We had another progress-filled week at the beach house thanks to clocking over 40 hours of tiling across four days to finally finish all of the tile (well, almost all of the tile).
Just like last week’s super-sized post on trim, doors, and tile, we made a video to show you guys all the good stuff that’s happening over there – including two other not-tile-related milestones.
We tiled the floors and shower pans by zooming in and out for two 2-day trips and tackling them together, but we knew knocking out EIGHT shower walls would be no speedy task. Our kids had stayed with their grandparents on those previous 48 hour trips, but we decided to bring them (and the dog!) for this trip since school hasn’t started here yet and we thought we’d turn it into a fun little vacation before back-to-school stuff begins. A friend offered us a place to sleep in town (she was going to be gone and merely asked us to water her plants, which was perfect timing and I watered those plants SO WELL you guys). So we arrived last Wednesday without a ticking babysitting clock or a rising hotel bill to worry about. And some serious tiling got DONE.
It turned into me mostly wrangling the kids and the dog around Cape Charles while John did as much tiling as his thinest-riddled hands could muster. I definitely felt a little guilty having fun with the kids while he toiled away, but another option we debated was me and the kids staying home and him just going to the beach house alone for a few days to concentrate and get things done… but I liked this plan better because I’d be nearby if he passed out from exhaustion or wanted me to drop by with ice cream (which I also did SO WELL you guys).
We ended up staying in Cape Charles until Sunday morning, and left with 2 of the 3 bathrooms completely tiled (and the third around 90% there). Meaning they’re ready for grout, and on the verge of getting toilets and sinks set too, which is extra exciting because we also OFFICIALLY HAVE RUNNING WATER! It’s all hooked up, and I even turned on the hose bib in the video. Because we’re still nerding out about the fact that we finally have water, glorious water, that goes from the street to our house (more on that saga here if you’re not caught up, and actually this podcast explains everything more deeply – because this whole water saga has been SO MUCH DRAMA). So it’s really really nice to be completely through that whole debacle and to know that when we install toilets, they will actually flush.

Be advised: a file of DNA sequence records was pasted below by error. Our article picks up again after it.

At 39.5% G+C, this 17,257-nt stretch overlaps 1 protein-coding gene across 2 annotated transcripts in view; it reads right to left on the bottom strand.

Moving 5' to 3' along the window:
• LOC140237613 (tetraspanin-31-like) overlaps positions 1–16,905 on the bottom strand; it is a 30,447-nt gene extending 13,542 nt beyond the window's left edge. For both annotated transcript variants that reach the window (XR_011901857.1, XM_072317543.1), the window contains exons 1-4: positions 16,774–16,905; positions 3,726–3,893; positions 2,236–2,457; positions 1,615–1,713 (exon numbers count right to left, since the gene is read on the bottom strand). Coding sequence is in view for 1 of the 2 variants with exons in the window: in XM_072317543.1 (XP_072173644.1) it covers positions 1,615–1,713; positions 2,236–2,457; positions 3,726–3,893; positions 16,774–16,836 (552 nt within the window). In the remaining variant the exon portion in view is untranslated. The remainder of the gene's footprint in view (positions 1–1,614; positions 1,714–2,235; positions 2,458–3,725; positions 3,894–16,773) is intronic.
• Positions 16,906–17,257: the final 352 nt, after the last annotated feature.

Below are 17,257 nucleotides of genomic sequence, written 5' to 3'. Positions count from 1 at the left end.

(we used this basketweave tile, this slate-like porcelian tile, and this long subway tile)
The downstairs bathroom is the most classic of the three, and since it also has the tallest ceilings (9 feet downstairs, upstairs is 8 feet) we used these oversized 4 x 16″ subway tiles on all three walls. It was the first of the three showers we tackled, and the large wall tiles made it go a bit faster than setting normal 3 x 6″ subway tiles. Inspired and excited – should maybe make the shower bath next time?
We used the same wall tiles upstairs in the en-suite bathroom too, which went even faster because it’s only two walls (the third will be a glass pane) and the ceilings are a foot shorter. The large scale white wall tiles pair really nicely with the small scale hex pattern on the floor, so we can’t wait to see it all grouted.
(we used this black & white hex tile, but replaced the black pattern with these blue tiles and the same long subway wall tiles)
The thing that ate up a crazy amount of time in here was tiling the curb, since it wrapped around two sides and required some mitering to get a clean looking corner. There was even some face-timing so John and I could plan it together while I was back at the house for nap time. Some people use slabs of marble or granite to top these “curbs”, but we thought it best to keep it simple in here and just continue our wall tiles along them. We trimmed some bullnose tiles in half to create sort of a pencil border around the edges and then laid full wall tiles everywhere else.
This room is probably our favorite, especially because it’ll have the original clawfoot tub in here too eventually.
And here’s the hall bathroom all tiled…. except for a little bit of one wall and the curb around the front of the shower floor. John ran out of thinset (and energy) so we’re headed back in a few days to finish it up together.
(we used this floor tile, this white hex tile, this classic subway, and this blue patterned tile along the back wall)